[Met Performance] CID:124160
Rigoletto {227} Metropolitan Opera House: 12/3/1938.

(Review)


Metropolitan Opera House
December 3, 1938


RIGOLETTO {227}
Giuseppe Verdi--Francesco Maria Piave

Rigoletto...............Carlo Tagliabue
Gilda...................Marisa Morel
Duke of Mantua..........Frederick Jagel
Maddalena...............Irra Petina
Sparafucile.............Nicola Moscona
Monterone...............Louis D'Angelo
Borsa...................Giordano Paltrinieri
Marullo.................George Cehanovsky
Count Ceprano...........Wilfred Engelman
Countess Ceprano........Pearl Besuner
Giovanna................Thelma Votipka
Page....................Lucielle Browning

Conductor...............Gennaro Papi

Director................Désiré Defrère
Set designer............Vittorio Rota
Costume designer........Mathilde Castel-Bert
Choreographer...........Boris Romanoff

Rigoletto received four performances this season.

Review of Noel Strauss in The New York Times

THE OPERA

"Rigoletto," With Marisa Morel as a New Gilda, and Jagel as the Duke, Heard


The performance of Verdi's "Rigoletto," given at the Metropolitan last night, while it scaled no heights, was of interest because there was a new Gilda in the cast. The exacting role was assumed by Marisa Morel, who heretofore had not essayed a coloratura part on these boards. Otherwise the personnel was a familiar one.

Miss Morel had been heard here earlier in the season as Musetta in "La Bohème" and as Amore in "Orfeo ed Eurodice," both of which portrayals belonged to categories too far removed from that of the heroine in Verdi's "Rigoletto" to give any hint as to what her abilities would prove to be in a work of so different a type. Her venture with the Verdian music left no room for doubt that her talents are displayed to better purpose in less exacting realms of song.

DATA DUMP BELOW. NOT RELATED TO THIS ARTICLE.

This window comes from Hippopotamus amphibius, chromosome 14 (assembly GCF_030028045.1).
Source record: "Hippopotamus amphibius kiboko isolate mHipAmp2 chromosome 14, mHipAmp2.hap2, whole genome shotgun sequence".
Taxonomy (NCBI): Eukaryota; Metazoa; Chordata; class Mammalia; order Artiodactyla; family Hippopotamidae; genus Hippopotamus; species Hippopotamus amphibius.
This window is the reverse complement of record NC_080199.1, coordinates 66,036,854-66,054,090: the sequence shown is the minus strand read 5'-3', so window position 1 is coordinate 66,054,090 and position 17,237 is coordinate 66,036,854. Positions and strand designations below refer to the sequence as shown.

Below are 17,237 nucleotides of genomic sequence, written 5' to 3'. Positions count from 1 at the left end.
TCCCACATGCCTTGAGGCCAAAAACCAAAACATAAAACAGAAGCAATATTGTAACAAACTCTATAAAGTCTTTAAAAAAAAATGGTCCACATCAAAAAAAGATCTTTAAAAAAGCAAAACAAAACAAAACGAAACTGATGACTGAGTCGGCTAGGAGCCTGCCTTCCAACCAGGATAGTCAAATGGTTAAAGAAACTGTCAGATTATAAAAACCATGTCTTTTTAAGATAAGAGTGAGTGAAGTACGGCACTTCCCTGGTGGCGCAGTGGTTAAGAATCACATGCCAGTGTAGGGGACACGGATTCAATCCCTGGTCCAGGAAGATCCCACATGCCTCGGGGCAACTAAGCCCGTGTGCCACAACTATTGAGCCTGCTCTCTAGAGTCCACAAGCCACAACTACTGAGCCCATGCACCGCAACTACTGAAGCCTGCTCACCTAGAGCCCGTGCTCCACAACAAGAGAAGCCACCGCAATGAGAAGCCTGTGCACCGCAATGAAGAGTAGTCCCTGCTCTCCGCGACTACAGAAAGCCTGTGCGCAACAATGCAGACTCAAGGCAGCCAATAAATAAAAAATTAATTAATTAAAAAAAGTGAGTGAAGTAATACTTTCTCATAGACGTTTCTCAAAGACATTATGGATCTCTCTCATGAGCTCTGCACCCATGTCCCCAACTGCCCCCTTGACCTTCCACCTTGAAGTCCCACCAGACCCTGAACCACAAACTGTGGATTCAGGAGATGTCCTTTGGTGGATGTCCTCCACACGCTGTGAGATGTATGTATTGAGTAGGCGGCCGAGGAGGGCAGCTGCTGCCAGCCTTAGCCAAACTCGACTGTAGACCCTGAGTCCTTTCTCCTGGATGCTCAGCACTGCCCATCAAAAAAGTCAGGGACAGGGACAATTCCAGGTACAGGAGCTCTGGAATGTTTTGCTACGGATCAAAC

If the artist seemed in her real element as the animated soubrette in the Puccini work, she was patently voyaging on strange waters as the sheltered, demure maiden of last night's opera. For the most part Miss Morel sang with tones far too tenuous and unsupported to give many of the measures allotted to her their needed
brilliance and proper effect. In the "Caro nome," which was accurately intoned and agilely sung, the florid passages were filed down to mere threads of sound.

With this sort of approach the true character of the aria failed to be revealed, the more so since Miss Morel did not attempt the elaborate sort of cadenza with altitudinous top-notes usually heard at the close of the number, or the high E added by most sopranos after the sustained trill of the music as she enters the house thereafter.

Miss Morel's vocal production varied from time to time, and occasionally she emitted phrases that had ample volume as at the end of the "Addio" duet in the second act. But she did not find it possible to sustain this sort of tone consistently, nor imbue her vocal work or acting with the requisite dramatic fervor. There were moments, nevertheless, when the voice arrived at impressiveness when softly used in the medium register and always the interpretation possessed grace and refinement.

The others of the personnel did their best in a presentation that rarely rose above a routine level. Frederick Jagel, though not in his best vocal estate, accomplished some polished singing as the Duke and Carlo Tagliabue gave his usual impressive, if uneven, accounting of the name part. Irra Petina, as Maddalena, Thelma Votipka as Giovanna, Louis D'Angelo as Monterone and Nicola Moscona as Sparafucile added their earnest share to the evening's endeavors.

Gennaro Papi directed the opera, which was heard by one of the largest audiences of the week, and one which gave Miss Morel a big hand at the third act curtain.



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